Im reposting this recipe because it truly is my favorite plus Im making this for dessert tonight. ENJOY
Creme Brûlée has to be my all time favorite dessert. There is just something about cracking the caramelized sugar topping and diving into the creamy custard bottom. Not as sweet as some but just the right amount of goodness...Yum!
I can remember around Christmas one year my grandmother telling me how Creme Brûlée was a special treat for her as a child and was usually only made around the holidays. She recalled her mother and and an aunt working for hours in the kitchen. Honestly I just couldn't picture slaving over the stove for hours to make it..but what did I know. I remember saying I was sure I could make it---wrong thing to say.. she quickly snapped at me -Creme Brûlée should really only be made by a professional chef because it's simply just too difficult for a home cook to make.
So began my quest to make it right. I learned that you need a little patience and a little practice. I have to admit the first couple of times I made it I did curdle my eggs and I think I over baked but sometimes you have to do that in order to get it right.
It really is a simple dish with simple ingredients .
Just take your time and be sure to watch what you are doing.
It comes down to not over beating, watching your temperature and time.
6 Egg Yolks
2 Cups Heavy Cream
1/2 Cup Sugar
1 teaspoon Vanilla Extract-If you have a vanilla bean please use it. It does provide a much better flavor of vanilla.
5-6 shallow ramekins
I use a large cake pan to use for the water bath
In a large sauce pan heat heavy cream and 1/4 cup sugar just to low simmer DO NOT BOIL Remove from heat and add either your vanilla extract or the scraped inside of a vanilla bean. Set aside.
In a large bowl mix egg yolks and the other 1/4 cup of sugar. Be sure not to over beat yolks. You do not want to cause too much foam to form. Next you will need to temper your yolks. Slowly add the hot cream to eggs. Pour a small amount at a time so not to scramble your eggs. Remember to continue stirring this will help prevent eggs from turning into a mess.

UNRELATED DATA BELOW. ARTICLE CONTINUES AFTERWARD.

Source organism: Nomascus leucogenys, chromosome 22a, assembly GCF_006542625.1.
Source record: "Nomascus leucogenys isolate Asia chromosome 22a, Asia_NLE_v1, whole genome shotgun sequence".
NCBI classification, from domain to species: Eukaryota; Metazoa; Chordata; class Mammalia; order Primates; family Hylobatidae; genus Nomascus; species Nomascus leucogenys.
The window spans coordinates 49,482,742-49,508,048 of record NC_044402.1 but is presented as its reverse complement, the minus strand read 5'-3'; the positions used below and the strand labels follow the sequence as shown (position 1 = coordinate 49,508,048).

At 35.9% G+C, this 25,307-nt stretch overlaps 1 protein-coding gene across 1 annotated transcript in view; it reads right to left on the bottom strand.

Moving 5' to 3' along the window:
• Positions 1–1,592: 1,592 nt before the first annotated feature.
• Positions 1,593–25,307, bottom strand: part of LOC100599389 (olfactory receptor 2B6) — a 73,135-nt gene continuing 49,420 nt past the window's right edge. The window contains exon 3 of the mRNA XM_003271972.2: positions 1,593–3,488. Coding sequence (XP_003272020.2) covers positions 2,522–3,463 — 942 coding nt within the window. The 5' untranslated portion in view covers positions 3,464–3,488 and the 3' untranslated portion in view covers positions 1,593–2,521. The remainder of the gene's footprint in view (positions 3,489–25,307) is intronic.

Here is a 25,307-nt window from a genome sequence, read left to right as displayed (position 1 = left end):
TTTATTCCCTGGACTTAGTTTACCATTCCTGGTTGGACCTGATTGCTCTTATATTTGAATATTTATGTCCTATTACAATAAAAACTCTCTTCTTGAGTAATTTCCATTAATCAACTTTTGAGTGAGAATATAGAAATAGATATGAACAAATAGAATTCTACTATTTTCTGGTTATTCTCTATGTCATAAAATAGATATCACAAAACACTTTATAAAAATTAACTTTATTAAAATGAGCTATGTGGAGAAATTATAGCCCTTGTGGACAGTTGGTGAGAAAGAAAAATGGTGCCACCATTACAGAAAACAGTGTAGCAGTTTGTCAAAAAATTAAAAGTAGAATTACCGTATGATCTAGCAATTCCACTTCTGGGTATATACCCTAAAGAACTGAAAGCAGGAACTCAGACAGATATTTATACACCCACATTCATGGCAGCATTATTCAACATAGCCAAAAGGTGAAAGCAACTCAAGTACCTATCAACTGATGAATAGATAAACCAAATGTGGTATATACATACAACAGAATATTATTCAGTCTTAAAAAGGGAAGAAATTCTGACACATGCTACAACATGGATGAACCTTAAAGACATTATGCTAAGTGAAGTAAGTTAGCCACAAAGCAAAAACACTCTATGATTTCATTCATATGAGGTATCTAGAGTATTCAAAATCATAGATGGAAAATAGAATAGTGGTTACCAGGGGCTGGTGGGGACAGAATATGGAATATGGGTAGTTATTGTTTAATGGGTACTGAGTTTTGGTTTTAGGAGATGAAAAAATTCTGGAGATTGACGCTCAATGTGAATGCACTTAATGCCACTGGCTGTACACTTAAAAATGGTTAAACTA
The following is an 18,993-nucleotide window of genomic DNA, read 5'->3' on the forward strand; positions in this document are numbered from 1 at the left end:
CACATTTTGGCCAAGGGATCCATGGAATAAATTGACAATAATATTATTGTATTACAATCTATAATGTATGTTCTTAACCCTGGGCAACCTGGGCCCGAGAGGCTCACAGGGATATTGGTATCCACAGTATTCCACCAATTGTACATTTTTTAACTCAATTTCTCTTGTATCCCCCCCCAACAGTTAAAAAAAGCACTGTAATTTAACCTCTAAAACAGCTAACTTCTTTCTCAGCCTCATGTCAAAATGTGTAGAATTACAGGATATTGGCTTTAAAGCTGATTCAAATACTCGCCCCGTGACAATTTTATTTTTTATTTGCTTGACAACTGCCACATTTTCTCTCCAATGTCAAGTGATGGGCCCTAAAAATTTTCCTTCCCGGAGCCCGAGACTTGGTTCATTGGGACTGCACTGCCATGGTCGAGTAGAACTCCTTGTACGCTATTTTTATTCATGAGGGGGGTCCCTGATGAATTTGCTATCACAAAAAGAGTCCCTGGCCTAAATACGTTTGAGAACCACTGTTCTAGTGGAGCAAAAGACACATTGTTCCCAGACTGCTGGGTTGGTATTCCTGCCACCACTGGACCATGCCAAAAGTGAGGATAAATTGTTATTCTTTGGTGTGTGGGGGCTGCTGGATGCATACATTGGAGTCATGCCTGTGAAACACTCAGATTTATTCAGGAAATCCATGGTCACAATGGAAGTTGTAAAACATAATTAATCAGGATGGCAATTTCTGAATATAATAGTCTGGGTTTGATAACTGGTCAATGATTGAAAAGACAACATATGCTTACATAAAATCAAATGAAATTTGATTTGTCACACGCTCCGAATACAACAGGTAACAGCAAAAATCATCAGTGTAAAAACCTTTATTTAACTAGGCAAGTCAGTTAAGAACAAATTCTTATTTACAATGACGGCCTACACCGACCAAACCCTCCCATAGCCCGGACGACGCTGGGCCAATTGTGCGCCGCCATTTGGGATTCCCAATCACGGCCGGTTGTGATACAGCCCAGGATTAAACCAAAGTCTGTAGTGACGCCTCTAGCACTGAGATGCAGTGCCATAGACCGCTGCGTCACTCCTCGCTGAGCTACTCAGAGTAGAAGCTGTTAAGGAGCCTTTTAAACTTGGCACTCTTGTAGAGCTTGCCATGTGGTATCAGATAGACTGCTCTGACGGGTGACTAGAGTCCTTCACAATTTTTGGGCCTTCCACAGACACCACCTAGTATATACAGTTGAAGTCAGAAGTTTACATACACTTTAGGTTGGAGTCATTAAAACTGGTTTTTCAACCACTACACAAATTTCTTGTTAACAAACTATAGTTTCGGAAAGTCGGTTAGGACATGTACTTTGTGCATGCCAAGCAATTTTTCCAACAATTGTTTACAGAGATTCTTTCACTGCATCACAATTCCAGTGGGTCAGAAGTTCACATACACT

Once you have combined the cream with the eggs you can run the liquid through a mesh stainer to be sure your have no lumps. Fill your ramekins about 2/3 full. Place in a shallow pan and fill pan 1/2 way with hot water. This way you'll be steaming the custard which will keep it moist. Be sure not to get any water in your ramekins.
Bake at 325 for approximately 35-40. I usually check after 20min. Give a ramekin them a little shake. If see a lot of jiggle in the center- you'll need to bake a little longer. Continue checking every 8 minutes. Once you see very little jiggle you'll know they are done.
Try not to over bake or you will see the tops crack or begin to turn brown. Remove from oven but keep in the water until they are cool enough to handle. I like to refrigerate them for at least 1 1/2 to 2 hours. This will ensure the custard has set. Plus when you go to place them under your broiler they won't melt to mush.
If you have a cooking (blow) torch-which you can find at "Micheal's" or a "Bed and Bath" type store.
But if you are like me and don't have one you can use your broiler.
Turn your broiler on low.
Remove the ramekins from the fridge. Add 1 teaspoon of granulated sugar to the top of each custard.
Try to spread the sugar out evenly-you'll want them to caramelize evenly.
Once they are all covered put the ramekins on a baking sheet and place under the broiler. Keep the door open a smidge-keep checking as not to burn.
It may take a few minutes. Once you see the sugar begin to bubble and turn a golden brown remove. If it doesn't seem to brown the way you'd like given them a 1/2 turn. Remember be patient and keep a close eye as not to burn the sugar.